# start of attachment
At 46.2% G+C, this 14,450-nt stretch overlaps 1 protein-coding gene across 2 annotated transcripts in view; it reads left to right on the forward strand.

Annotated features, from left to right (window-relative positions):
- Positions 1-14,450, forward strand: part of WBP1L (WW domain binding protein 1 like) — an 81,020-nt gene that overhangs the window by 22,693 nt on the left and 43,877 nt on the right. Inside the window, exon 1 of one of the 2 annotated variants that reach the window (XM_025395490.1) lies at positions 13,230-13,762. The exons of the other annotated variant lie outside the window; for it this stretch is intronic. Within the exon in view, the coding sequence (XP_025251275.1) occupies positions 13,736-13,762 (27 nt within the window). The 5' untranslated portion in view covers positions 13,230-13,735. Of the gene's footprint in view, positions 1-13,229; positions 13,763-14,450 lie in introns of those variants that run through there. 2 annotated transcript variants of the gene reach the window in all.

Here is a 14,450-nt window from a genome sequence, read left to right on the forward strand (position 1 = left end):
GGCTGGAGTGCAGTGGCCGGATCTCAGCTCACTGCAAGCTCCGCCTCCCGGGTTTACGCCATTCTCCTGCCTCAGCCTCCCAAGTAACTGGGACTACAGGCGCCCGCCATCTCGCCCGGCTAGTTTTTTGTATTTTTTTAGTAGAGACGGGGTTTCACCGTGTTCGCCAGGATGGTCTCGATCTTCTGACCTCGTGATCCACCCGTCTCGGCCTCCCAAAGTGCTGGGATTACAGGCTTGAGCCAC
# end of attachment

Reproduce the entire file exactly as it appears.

At 46.2% G+C, this 14,450-nt stretch overlaps 1 protein-coding gene across 2 annotated transcripts in view; it reads left to right on the forward strand.

Annotated features, from left to right (window-relative positions):
- Positions 1-14,450, forward strand: part of WBP1L (WW domain binding protein 1 like) — an 81,020-nt gene that overhangs the window by 22,693 nt on the left and 43,877 nt on the right. Inside the window, exon 1 of one of the 2 annotated variants that reach the window (XM_025395490.1) lies at positions 13,230-13,762. The exons of the other annotated variant lie outside the window; for it this stretch is intronic. Within the exon in view, the coding sequence (XP_025251275.1) occupies positions 13,736-13,762 (27 nt within the window). The 5' untranslated portion in view covers positions 13,230-13,735. Of the gene's footprint in view, positions 1-13,229; positions 13,763-14,450 lie in introns of those variants that run through there. 2 annotated transcript variants of the gene reach the window in all.

Here is a 14,450-nt window from a genome sequence, read left to right on the forward strand (position 1 = left end):
GGCTGGAGTGCAGTGGCCGGATCTCAGCTCACTGCAAGCTCCGCCTCCCGGGTTTACGCCATTCTCCTGCCTCAGCCTCCCAAGTAACTGGGACTACAGGCGCCCGCCATCTCGCCCGGCTAGTTTTTTGTATTTTTTTAGTAGAGACGGGGTTTCACCGTGTTCGCCAGGATGGTCTCGATCTTCTGACCTCGTGATCCACCCGTCTCGGCCTCCCAAAGTGCTGGGATTACAGGCTTGAGCCAC